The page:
Genomic research on the Eastern Yellow Robin reveals a mechanism for local climate adaptation in the absence of a geographical barrier.
Cryptic variation in our fine feathered friend – the Eastern Yellow Robin
Photographer: Richard Major © Australian Museum
Gene jargon makes my head spin, but when I read that there was a species-level difference in mitochondrial DNA between Eastern Yellow Robins living on either side of the Blue Mountains, I was keen for more. Not because I have a particular affinity for mitochondria, even though they are the energy generators of cells, controlled by a separate genome from that of the nucleus*, or because the Eastern Yellow Robin is one of my favourite birds.
No, I was intrigued because birds fly, and Eastern Yellow Robins have an uninterrupted distribution across the Great Dividing Range – for them it is only a hill. So how could there be a trans-Divide split in their mitochondrial genome, a pattern consistent along the whole east coast of Australia, while variation in their nuclear genome is minimal from the coast to the inland? I therefore jumped at the opportunity to assist the Monash University group, especially Ph.D. student Hernan Morales, in the continuation of their research.
Hernan and I set out with mist-nets and song playback to capture Eastern Yellow Robins along a transect from Sydney to Parkes. I supplied a vehicle, catching gear, camping gear and provisions, while Hernan’s bottomless backpack produced needles, vials, preservatives, a laptop, light source – even a spectrometer! All of the birds we captured were released alive, albeit as involuntary micro-blood donors, and after a week in the field Hernan hopped back on the plane with the precious DNA samples. He and Nevil Amos subsequently sampled a replicate trans-Divide transect in Victoria.
Both transects confirmed the mitochondrial split across a remarkably narrow zone just west of the mountains. On our northern transect, some birds with each mitochondrial type were found together at a site near Portland (NSW), but just 30 km either side of this point of overlap, mitogenomes were distinct. So distinct in fact, that had we just analysed the mitochondrial genome alone, we might have considered them separate species.
At first it seemed that the nuclear genome varied little across the transect, but when Hernan looked closely at a smaller subset of genes – those under selection – he had a Eureka moment. There were large differences in this subset of genes between coastal and inland birds, and by mapping them to the best bird genome available (the Zebra Finch), he discovered that these genes were clustered as a sort of “supergene” on one chromosome. This chromosomal region is rich in genes that control the mitochondria (- and yes, mitochondria are controlled by both mitochondrial and nuclear genes).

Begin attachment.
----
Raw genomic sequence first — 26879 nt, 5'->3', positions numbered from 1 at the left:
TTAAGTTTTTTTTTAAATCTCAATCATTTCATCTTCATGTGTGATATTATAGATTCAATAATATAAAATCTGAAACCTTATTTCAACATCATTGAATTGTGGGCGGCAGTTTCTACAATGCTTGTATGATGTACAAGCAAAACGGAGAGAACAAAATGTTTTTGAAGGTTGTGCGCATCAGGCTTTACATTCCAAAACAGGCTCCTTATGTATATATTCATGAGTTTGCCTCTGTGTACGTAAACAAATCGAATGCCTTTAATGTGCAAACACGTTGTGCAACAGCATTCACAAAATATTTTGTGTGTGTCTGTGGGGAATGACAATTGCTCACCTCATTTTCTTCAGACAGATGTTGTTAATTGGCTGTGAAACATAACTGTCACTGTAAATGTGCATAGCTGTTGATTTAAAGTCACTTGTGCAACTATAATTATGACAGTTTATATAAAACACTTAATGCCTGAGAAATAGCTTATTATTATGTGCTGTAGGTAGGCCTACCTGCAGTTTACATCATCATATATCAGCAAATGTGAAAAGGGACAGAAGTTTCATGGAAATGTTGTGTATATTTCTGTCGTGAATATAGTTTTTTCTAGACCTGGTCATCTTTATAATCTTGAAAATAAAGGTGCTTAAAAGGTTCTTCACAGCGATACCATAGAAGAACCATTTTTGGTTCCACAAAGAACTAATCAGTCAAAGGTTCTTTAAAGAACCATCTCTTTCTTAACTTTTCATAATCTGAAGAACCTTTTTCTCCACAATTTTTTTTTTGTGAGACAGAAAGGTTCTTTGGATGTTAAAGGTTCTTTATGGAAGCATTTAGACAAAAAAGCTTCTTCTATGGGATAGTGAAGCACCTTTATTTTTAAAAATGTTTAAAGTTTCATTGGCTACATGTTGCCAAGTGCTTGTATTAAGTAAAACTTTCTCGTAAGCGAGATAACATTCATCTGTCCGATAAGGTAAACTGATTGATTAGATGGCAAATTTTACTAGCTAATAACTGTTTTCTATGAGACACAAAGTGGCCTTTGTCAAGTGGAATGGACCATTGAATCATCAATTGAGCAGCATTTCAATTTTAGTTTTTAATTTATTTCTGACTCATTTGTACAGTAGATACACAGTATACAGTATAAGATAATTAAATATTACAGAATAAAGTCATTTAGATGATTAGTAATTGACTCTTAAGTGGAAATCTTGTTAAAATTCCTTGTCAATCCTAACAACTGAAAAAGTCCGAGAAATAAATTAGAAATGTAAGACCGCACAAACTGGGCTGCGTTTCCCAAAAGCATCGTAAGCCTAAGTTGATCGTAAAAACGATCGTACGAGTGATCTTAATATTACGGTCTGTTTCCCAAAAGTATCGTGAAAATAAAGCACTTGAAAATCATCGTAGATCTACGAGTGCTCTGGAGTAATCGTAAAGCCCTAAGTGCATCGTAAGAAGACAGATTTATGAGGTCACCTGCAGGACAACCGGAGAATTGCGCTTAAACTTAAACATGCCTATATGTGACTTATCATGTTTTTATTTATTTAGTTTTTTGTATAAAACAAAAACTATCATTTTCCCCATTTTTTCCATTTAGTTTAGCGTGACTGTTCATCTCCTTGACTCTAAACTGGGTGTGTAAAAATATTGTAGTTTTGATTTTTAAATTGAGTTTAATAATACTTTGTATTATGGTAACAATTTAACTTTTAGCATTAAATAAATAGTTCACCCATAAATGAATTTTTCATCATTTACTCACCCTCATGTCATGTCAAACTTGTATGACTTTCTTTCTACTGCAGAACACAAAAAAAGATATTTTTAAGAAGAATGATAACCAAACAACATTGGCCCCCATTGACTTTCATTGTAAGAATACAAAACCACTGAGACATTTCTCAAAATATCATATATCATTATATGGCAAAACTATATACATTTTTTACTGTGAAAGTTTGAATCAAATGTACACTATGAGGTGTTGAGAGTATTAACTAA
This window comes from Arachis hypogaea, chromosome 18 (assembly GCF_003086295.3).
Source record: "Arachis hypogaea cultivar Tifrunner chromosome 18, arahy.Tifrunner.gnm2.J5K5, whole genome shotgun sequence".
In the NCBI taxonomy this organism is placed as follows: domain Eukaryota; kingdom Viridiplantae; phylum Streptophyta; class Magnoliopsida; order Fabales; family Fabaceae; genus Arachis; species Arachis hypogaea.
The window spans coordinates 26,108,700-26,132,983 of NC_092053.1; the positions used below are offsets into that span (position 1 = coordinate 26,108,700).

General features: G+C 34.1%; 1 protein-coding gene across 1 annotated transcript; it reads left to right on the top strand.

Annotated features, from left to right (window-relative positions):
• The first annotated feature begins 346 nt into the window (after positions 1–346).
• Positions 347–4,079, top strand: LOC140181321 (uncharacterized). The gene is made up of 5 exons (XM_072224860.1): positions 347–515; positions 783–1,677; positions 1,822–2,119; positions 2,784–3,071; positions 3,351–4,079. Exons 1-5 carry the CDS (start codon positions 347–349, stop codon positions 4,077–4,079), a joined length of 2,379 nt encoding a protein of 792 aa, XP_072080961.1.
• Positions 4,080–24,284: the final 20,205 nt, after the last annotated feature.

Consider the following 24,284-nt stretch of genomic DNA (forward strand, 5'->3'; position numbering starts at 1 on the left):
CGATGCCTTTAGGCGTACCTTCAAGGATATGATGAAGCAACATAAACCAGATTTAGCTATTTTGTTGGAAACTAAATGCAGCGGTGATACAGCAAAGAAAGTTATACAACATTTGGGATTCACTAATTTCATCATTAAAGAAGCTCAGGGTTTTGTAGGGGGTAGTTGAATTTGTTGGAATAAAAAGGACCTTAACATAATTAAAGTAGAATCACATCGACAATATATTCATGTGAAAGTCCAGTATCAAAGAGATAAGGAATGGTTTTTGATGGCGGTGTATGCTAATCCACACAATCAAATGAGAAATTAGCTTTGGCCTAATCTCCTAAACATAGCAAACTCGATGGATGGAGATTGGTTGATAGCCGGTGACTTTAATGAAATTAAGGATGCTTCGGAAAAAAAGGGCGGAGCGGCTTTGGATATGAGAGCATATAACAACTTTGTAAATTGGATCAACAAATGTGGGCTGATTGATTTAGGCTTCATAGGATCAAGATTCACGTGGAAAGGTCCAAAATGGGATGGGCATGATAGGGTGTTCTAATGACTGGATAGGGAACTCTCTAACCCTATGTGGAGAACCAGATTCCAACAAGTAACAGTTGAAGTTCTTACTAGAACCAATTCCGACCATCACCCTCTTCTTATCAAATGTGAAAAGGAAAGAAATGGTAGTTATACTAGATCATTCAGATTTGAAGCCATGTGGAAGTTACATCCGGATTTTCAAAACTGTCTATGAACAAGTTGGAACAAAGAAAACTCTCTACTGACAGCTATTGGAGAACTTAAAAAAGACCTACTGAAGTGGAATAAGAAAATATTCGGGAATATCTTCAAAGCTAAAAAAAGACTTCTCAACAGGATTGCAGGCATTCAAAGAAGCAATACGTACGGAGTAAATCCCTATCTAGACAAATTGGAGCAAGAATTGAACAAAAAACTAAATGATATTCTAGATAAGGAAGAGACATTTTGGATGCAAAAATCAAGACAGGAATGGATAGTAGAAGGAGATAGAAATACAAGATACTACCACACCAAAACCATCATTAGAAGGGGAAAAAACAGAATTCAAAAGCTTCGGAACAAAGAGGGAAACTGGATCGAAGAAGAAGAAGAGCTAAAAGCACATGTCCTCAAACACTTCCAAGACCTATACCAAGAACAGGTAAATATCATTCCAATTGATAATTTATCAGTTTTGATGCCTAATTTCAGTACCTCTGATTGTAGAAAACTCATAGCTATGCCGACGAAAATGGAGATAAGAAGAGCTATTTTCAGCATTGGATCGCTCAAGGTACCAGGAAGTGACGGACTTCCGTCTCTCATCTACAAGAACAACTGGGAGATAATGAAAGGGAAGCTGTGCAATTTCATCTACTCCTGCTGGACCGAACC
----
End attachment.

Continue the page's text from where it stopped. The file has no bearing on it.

So Hernan had discovered that the mitochondrial genes and the nuclear genes controlling the mitochondria have co-evolved – time to get excited! Here at last is an explanation of how species-level differences in mitochondrial DNA can be maintained in the face of gene flow, in an animal for which a small mountain range does not present a physical barrier.
While the Great Dividing Range is not a barrier to movement, it appears to be a barrier to physiology. The wetter, eastern side of the range presents a different metabolic landscape to the drier western side. And the metabolism of Eastern Yellow Robins appears to be fine-tuned through “mitonuclear co-evolution”. Birds with mismatched mitochondrial and nuclear genomes are expected to be physiologically inferior, providing a strong selection pressure to maintain the mitochondrial partitioning.
A few ‘naughty’ birds with mismatched mitonuclear genomes were identified in the contact zone, but we suspect that their survival or ability to reproduce is inferior. My co-authors Paul Sunnucks and Sasha Pavlova will be taking this further, given the likely importance of this mechanism in the early stages of speciation. Personally, having had my question answered - I’ll be heading back into my ”whole-animal” comfort zone. And even Hernan has moved on to work on speciation in marine snails in Sweden, though I’m sure this mechanism will be forefront in his mind.
Richard Major (Principal Research Scientist, AMRI, Australian Museum)
* Most complex organisms have two independent genomes in every cell, both of which code for the production of proteins. One is the mitochondrial genome, which regulates the chemical pathways that generate essential energy for the cell, and the second is the nuclear genome comprising the chromosomes wound up tightly within the cell nucleus. The nuclear genome (~ 1200 megabase pairs in birds) is much larger than the mitochondrial genome (~0.017 megabase pairs). While eggs are whole cells and therefore contain mitochondria, sperm are effectively only cell nuclei. This means that the mitochondrial genome is inherited only from the mother, while the nuclear genome is inherited from both parents.